Colonia-- The polls in Yap ended at 7 p.m. on Nov. 6 and the ballot counting began. The large blue and green wooden boxes were gathered from the polling stations around the island and delivered to the Small Business Center’s conference room that had started the day as a voting location.
Approximately 30 people set to work opening the envelopes and sorting the ballots. The state-owned radio station was turned on in homes all over the island to begin listening to the results at 8:30 p.m. But it was nearly three more hours before the first results were announced. It seems that a record number of voters turned out for the race that split the island in half largely due to contentious issues that focused on development.
A play list of Micronesian music and American country and western singers blared from the radio station as residents on the island and citizens who tuned in on their computers from places as far away as Texas, California and Oregon waited. It would be an all-nighter for the counting team.
A voter casts his vote in Yap. Photo by A. Tareg, Jr.
By morning, gubernatorial candidate Henry Falan and his running mate, Jesse John Salalu, were ahead of incumbent Tony Ganngiyan and his running mate, Francis Itimai, by 76 votes out of a total of 2,440 votes cast. The roster of senatorial candidates filled the legislature’s 11 seats with some old and some new faces. But the tally remains unofficial and incomplete.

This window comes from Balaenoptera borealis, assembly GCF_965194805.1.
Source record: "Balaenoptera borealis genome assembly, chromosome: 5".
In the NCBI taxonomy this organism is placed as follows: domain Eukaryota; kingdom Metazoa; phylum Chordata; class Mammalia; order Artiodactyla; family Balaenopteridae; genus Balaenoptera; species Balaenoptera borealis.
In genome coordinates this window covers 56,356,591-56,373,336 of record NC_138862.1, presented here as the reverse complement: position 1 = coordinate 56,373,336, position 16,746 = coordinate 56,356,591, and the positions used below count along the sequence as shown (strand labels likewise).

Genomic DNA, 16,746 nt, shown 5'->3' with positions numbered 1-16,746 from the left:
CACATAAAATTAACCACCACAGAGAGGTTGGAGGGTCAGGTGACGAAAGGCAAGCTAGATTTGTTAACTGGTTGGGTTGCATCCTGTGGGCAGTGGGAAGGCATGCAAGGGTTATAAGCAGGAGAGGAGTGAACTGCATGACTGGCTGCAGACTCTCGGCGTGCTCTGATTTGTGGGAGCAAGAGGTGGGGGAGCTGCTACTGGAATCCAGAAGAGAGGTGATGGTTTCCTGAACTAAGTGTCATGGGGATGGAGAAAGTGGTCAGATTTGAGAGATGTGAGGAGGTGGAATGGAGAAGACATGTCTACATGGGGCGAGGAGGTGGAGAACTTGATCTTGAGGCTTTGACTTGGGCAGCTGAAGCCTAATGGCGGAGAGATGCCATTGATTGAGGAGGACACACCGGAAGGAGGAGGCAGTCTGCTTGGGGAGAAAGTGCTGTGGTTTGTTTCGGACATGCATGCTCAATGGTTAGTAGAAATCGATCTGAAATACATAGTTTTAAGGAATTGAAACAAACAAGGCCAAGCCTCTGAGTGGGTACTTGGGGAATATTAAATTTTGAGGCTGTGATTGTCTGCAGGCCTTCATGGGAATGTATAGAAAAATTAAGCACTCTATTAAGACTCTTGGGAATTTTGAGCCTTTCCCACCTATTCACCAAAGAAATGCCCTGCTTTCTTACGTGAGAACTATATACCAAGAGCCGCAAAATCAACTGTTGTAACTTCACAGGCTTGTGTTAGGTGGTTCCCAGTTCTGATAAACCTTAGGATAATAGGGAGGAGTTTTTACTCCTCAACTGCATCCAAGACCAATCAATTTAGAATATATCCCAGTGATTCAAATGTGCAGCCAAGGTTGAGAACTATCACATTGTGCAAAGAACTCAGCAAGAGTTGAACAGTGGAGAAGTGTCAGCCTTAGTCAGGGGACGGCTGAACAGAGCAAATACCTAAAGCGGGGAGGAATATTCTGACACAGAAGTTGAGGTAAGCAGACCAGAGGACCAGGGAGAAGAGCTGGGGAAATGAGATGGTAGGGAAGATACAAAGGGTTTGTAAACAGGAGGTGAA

Unknown and uncounted are the votes of those who live “off island” in places like Guam, Hawaii, Saipan, Pohnpei and Yap’s Outer Islands. The ETA of those ballots is in the hands of the Yap State Election Commissioner’s office. For now, everyone is holding their collective breath and speculating on which way it will go. Will Satawal’s vote split? Will Ifalik’s 560 residents go for Falan and Salalu? Will Woleai use their votes to thank the incumbent for promising to get the long-closed, deteriorating civil runway repaired and opened for service again? Or will the opposition’s pledge of transparency and accountability in government be a deciding factor, especially in Salalu’s home island of Fais and its neighbor, Ulithi.
Speculation is the only thing Yap’s voters have to go on until the boxes arrive and the official tally is announced. When that will be is still an open question as of this writing.